LAW 6951: Whistleblowers and Business Integrity, a new class in the Cornell Law School, aims to change society’s typically negative perception of whistleblowers and mold future generations of lawyers, according to Dean of the Law School Stewart Schwab.
“There’s a lot of negative synonyms for ‘whistleblower’ and very few positive ones –– ‘snitch,’ ‘weasel,’ words like that ... The easiest thing is to do nothing and turn a blind eye. To step up and say ‘This is wrong’ is very difficult, and there are very frequently personal consequences,” Schwab said. “There’s no doubt that this is a major issue in this country, and I hope that our law students will be aware of that as they go out and start their careers.”
Schwab said he hopes to introduce students to the emerging field of fraud law and encourage students to uphold a high level of corporate and legal integrity.
“[Fraud law] is a growing and important area of the law and legal practice –– the amount of fraud against the United States government is estimated to be around hundreds of billions of dollars,” Schwab said. “The IRS has an estimated $400 billion in unpaid taxes each year. So one of the main focuses of the class is involving public citizens in public law enforcement.”
Schwab said that “technical details” are a focus of the class; students analyze and compare different instances of whistleblowers who claimed government fraud and listen to panels made up of attorneys and whistleblowers. Schwab also emphasized that “the underlying issue [of the course] is promoting corporate integrity — ensuring that businesses do follow the law and don’t engage in fraudulent schemes against the government.”
The class has been in the works for the past few years, according to Schwab. He said he and Neil Getnick ’78 both thought “that [the Law School] should teach a class like this.”
“Things kept getting in the way, but we finally decided to do it,” Schwab said.
Schwab said the class has tried to include a variety of different perspectives, including “the lawyers who represent the whistleblowers, the lawyers who defend the companies accused of fraud and government lawyers who get nvolved in the case.”
Past guest speakers have included Eric Schneiderman, the New York State attorney general; John Phillips, a lawyer who helped draft the revised 1986 Federal Claims Act; and Cheryl Eckhardt, a whistleblower who was awarded $96 million after exposing pharmaceutical company GlaxoSmithKline’s fraudulent behavior.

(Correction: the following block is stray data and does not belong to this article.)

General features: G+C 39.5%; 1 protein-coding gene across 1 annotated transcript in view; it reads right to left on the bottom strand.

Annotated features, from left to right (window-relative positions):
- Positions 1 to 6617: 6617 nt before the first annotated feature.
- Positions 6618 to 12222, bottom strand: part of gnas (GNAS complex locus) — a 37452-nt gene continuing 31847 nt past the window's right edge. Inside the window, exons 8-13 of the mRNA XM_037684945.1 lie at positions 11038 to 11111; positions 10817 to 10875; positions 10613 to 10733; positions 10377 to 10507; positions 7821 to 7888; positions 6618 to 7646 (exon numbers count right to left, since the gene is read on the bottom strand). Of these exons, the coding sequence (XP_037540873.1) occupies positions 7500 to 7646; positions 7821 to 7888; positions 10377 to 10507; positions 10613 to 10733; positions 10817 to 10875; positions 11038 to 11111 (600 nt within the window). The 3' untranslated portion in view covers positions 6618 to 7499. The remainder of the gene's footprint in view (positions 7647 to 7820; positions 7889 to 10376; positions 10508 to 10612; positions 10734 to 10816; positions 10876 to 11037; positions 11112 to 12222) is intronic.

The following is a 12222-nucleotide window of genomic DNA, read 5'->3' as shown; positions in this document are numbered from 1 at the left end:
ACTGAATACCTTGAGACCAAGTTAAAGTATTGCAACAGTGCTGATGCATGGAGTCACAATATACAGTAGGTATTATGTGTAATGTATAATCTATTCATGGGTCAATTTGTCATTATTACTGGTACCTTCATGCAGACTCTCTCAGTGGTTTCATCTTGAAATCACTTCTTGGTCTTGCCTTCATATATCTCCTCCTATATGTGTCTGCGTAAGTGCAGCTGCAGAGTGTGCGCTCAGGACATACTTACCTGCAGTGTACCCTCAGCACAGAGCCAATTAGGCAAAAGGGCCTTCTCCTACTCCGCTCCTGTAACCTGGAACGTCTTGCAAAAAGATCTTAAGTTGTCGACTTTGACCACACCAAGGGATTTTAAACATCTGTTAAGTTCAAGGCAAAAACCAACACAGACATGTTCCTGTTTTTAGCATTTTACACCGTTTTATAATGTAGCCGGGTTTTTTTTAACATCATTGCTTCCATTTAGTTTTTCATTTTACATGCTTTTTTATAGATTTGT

Monday’s panel included attorneys Shelley Slade, David Chizewer and Brian Kenney, who gave a combined presentation on healthcare fraud and employees complaints of illegal behavior in the pharmaceutical industry. Members of the panel emphasized the the relevance of whistleblowing in the modern era.
Schawb said whistleblower law has changed a lot throughout its history. He said that the False Claims Act was passed during the Civil War era to introduce liability for individuals and companies trying to defraud the government, and was later revamped in the mid-1980s under President Ronald Reagan. More recently, he said, whistleblower cases have primarily focused on the medical industry, including Medicare fraud and claims against major pharmaceutical companies.
In the class Monday, Slade also addressed the evolution of the False Claims Act.
“In the last decade or so, the False Claims Act has become much bigger –– in general, it’s much more of a factor now than it was 30 years ago. The law was amended in 1986 to give whistleblowers more protection and more incentive [to speak out],” Slade said.
Slade credited former Attorney General Janet Reno with the increased prosecution of companies –– in particular, publicly traded pharmaceutical corporations and hospital chains –– that have been accused of defrauding the federal government.
Chizewer added that there has been a culture shift in the healthcare industry in the years since the False Claims Act was revised.
“I think the ‘sales culture’ has invaded the healthcare profession,” Chizewer said. “Pharmaceutical companies and hospital chains have become more business-focused. The government’s health care spending is skyrocketing, so with that spending, there’s increased fraud and an increased need for whistleblowers.”
Both Schwab and Chizewer emphasized the need for increased education about the Federal Claims Act, especially among top students who are pulled toward defense work or going to a large law firm.
Lisa Zhang law said she appreciated the class’ focus on real-world applications of whistleblowing laws.
“I really liked how we went into detail with comparing the two complaints, what the differences are and how that would matter in terms of litigation. I’ve really enjoyed learning more about this area –– it might be something I want to go into later in my career,” Zhang said. “This area is still relatively new. There’s still so much potential for growth.”